4 Common Cybersecurity Attacks Everyone Should Know and Avoid

4 Common Cybersecurity Attacks Everyone Should Know and Avoid


It is essential to start by emphasizing that cybersecurity attacks include attacks on phones, computers, laptops, tablets, watches, and all other electronic devices that connect to the internet to function. Users should understand that in today’s world, where everything is connected to the internet because technology has become a mainstay in all our activities, understanding basic notions of cybersecurity is necessary.

 This clarification is necessary because people often associate cybersecurity, cyber threats and hacking with big companies. Most often, people would think they are too small, insignificant or poor to be a target of cyber criminals like hackers. This perception is wrong because a mobile contains emails, contacts, bank accounts, mobile money accounts and personal data. Also, hackers can use one person’s vulnerabilities to reach others. 

Therefore, everyone must become conscious and aware of their cyber environments. This blogpost addresses the widespread cybersecurity threats and attacks that ordinary citizens must be mindful of because they happen daily. In the previous blog post, I shared tips on password management and protection. In this post, I will share tips on avoiding common cybersecurity attacks. Businesses should also note these tips are relevant in protecting their businesses from common cybersecurity attacks.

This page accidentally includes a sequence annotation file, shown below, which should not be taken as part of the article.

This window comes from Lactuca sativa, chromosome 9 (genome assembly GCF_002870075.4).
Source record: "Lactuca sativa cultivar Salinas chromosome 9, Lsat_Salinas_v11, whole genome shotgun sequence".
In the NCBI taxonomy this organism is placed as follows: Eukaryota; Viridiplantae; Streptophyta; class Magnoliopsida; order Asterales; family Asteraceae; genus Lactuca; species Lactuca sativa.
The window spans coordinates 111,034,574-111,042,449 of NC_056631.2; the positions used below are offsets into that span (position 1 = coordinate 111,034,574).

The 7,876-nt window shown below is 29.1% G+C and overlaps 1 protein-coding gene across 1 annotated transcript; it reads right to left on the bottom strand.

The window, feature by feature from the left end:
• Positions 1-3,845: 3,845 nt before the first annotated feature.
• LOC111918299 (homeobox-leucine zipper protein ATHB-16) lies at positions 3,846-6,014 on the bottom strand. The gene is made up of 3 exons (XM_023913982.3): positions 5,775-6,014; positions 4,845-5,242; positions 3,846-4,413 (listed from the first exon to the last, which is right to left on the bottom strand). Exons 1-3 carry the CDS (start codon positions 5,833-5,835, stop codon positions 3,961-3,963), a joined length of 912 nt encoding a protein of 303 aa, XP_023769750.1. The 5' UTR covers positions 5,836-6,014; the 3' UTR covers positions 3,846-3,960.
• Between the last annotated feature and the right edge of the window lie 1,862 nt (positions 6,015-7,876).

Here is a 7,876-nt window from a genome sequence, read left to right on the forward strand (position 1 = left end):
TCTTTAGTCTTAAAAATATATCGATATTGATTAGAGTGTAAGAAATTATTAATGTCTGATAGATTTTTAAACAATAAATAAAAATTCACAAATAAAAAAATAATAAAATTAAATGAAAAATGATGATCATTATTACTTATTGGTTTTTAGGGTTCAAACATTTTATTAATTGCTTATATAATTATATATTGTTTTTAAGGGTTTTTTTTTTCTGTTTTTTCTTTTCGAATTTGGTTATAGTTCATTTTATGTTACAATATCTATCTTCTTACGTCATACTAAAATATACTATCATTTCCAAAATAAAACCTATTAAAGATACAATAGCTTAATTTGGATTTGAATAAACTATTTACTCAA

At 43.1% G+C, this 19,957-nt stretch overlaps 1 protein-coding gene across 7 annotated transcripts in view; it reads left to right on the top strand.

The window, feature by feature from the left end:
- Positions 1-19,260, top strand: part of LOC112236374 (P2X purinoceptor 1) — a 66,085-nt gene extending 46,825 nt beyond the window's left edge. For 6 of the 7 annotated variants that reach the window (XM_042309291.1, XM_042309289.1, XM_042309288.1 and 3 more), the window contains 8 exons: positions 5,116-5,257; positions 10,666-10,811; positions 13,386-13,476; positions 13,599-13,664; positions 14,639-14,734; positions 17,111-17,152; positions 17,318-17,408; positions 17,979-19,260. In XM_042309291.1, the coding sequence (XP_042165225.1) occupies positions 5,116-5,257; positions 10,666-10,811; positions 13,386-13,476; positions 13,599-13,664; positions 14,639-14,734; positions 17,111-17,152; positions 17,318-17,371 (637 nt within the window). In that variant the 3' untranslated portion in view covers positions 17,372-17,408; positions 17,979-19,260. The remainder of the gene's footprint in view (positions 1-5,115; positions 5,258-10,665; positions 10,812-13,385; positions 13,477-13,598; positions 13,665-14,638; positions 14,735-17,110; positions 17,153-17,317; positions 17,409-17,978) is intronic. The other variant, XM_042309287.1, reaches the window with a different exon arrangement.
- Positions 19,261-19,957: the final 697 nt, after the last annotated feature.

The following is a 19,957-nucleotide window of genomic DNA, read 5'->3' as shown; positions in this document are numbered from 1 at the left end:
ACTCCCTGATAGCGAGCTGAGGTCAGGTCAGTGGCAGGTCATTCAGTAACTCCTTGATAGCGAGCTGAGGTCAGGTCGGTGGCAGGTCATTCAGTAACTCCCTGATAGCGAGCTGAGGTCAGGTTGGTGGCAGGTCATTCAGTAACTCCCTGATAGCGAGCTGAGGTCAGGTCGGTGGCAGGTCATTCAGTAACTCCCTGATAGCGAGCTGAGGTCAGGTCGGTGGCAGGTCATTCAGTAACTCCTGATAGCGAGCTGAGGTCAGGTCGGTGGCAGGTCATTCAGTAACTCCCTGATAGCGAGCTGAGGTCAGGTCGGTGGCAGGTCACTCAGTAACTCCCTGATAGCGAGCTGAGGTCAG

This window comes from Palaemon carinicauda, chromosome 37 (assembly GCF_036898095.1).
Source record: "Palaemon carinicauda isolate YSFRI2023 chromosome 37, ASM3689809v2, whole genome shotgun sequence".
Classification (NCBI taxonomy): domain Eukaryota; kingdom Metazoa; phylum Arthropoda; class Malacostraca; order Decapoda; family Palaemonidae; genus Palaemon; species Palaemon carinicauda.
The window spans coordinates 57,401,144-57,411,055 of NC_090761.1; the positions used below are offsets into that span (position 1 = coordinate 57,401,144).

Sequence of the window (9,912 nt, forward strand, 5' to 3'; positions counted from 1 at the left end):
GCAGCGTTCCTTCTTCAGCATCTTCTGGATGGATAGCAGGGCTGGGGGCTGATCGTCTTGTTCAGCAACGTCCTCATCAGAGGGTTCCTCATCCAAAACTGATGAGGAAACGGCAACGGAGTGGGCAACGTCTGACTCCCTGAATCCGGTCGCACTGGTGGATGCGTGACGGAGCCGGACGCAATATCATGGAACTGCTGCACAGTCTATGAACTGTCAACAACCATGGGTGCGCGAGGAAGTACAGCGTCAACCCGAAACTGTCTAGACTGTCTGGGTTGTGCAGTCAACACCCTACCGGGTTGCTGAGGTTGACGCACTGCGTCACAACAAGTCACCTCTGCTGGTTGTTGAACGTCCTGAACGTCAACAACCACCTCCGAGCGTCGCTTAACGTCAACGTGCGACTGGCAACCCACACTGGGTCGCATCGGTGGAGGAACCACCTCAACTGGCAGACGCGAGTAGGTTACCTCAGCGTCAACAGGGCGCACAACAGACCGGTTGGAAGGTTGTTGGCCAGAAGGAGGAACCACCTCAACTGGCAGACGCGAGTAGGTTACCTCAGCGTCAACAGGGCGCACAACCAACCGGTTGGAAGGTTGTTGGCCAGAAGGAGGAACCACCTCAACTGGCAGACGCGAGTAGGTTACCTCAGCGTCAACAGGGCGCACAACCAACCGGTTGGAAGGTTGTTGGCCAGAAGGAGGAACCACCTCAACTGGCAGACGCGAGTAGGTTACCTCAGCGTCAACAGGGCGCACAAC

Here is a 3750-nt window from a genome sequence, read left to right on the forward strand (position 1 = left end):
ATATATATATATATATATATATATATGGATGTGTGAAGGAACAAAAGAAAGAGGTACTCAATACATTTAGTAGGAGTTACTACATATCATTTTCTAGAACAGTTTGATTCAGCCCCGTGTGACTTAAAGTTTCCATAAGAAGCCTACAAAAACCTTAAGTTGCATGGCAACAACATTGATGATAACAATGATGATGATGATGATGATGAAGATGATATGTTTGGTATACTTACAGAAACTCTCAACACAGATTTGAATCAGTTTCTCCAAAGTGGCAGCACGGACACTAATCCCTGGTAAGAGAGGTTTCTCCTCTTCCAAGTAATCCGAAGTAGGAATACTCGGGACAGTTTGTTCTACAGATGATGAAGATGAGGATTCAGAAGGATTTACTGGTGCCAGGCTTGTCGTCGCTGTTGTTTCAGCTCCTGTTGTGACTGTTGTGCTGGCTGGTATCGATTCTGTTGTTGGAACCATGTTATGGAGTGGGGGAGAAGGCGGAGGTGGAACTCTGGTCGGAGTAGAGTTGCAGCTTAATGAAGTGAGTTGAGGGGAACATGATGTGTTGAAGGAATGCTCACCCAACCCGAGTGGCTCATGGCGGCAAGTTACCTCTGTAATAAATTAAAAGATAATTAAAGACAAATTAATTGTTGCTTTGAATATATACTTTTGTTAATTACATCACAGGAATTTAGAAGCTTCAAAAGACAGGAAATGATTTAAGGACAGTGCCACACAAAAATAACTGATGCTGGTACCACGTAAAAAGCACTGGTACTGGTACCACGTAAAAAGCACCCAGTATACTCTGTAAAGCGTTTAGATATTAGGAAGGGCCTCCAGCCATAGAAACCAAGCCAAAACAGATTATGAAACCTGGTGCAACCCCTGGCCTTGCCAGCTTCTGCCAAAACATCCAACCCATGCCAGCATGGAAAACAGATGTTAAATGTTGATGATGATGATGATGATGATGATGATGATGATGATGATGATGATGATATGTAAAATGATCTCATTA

Phishing Attacks: Don’t Take the Bait

Phishing attacks are the most common, widespread, and deceptive cyber threats that most people face. They usually come in emails, text messages and social media posts. Hackers and scammers design these messages to appear legitimate, honest and promise a benefit. They use these promises to entice a user’s appetite to follow a shared link. 

Phishing attacks generally contain a link to a website or attachments to download. It is essential to carefully review a sender’s email, especially when you need to take a second step, like going to another website or downloading an attachment. These links or attachments generally contain viruses or other forms of malicious stuff that can poison your device or steal the information contained in it. 

Emails like the one below should strike you and remember they mostly come with links directing you to a different website. Luckily google flags suspicious emails. 

If you suspect a link is poisonous, test it in Virus Total. According to Microsoft, “Virus Total is an online service that analyzes suspicious files and [websites] to detect types of malware and malicious content using antivirus engines and website scanners.” Virus Scanner has proven to be successful in preventing people from falling for common cybersecurity attacks.